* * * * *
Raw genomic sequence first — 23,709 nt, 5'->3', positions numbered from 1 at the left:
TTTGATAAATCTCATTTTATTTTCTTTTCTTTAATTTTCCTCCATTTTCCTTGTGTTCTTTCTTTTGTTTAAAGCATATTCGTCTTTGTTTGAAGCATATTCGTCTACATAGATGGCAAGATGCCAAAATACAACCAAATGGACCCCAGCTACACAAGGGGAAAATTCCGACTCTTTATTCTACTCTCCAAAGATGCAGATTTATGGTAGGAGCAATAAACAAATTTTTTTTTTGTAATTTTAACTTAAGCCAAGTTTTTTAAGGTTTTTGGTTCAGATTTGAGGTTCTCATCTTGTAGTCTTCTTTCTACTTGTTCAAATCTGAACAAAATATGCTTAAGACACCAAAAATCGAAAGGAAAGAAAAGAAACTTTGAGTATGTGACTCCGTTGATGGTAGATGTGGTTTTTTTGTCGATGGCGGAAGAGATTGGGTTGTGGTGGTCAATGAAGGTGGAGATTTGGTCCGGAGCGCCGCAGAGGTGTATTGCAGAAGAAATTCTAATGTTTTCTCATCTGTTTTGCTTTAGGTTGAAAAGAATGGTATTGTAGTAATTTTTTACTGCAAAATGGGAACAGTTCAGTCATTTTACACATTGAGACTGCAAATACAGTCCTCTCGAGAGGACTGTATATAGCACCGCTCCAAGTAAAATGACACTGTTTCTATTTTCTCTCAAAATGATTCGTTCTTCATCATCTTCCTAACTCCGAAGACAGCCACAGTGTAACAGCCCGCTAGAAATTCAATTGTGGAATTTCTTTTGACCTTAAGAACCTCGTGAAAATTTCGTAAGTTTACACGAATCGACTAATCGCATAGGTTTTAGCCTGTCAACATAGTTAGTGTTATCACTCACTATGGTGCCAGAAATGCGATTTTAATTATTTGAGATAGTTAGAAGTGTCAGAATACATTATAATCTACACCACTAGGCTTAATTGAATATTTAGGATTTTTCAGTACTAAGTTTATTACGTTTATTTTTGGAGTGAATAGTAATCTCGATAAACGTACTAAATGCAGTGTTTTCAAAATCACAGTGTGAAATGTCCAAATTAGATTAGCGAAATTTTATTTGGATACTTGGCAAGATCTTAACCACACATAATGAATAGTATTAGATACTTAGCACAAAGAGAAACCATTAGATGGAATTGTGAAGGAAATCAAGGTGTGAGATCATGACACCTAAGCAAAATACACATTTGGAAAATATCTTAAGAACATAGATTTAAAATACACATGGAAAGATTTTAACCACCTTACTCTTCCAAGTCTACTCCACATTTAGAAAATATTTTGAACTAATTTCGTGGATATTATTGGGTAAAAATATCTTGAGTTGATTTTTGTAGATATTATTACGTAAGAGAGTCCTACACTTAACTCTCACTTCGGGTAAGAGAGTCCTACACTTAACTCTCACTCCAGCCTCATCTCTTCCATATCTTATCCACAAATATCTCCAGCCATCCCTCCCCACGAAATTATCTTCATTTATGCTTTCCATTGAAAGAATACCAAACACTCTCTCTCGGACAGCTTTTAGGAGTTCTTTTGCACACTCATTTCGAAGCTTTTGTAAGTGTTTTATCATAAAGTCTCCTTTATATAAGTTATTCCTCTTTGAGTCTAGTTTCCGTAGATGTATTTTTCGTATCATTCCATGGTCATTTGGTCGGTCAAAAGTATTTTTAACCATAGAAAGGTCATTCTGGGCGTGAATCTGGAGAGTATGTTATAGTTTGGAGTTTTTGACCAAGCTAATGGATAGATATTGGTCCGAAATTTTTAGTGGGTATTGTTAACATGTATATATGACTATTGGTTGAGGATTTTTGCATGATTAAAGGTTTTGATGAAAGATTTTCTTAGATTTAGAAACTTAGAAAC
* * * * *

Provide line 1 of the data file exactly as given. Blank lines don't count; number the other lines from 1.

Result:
Raw genomic sequence first — 23,709 nt, 5'->3', positions numbered from 1 at the left: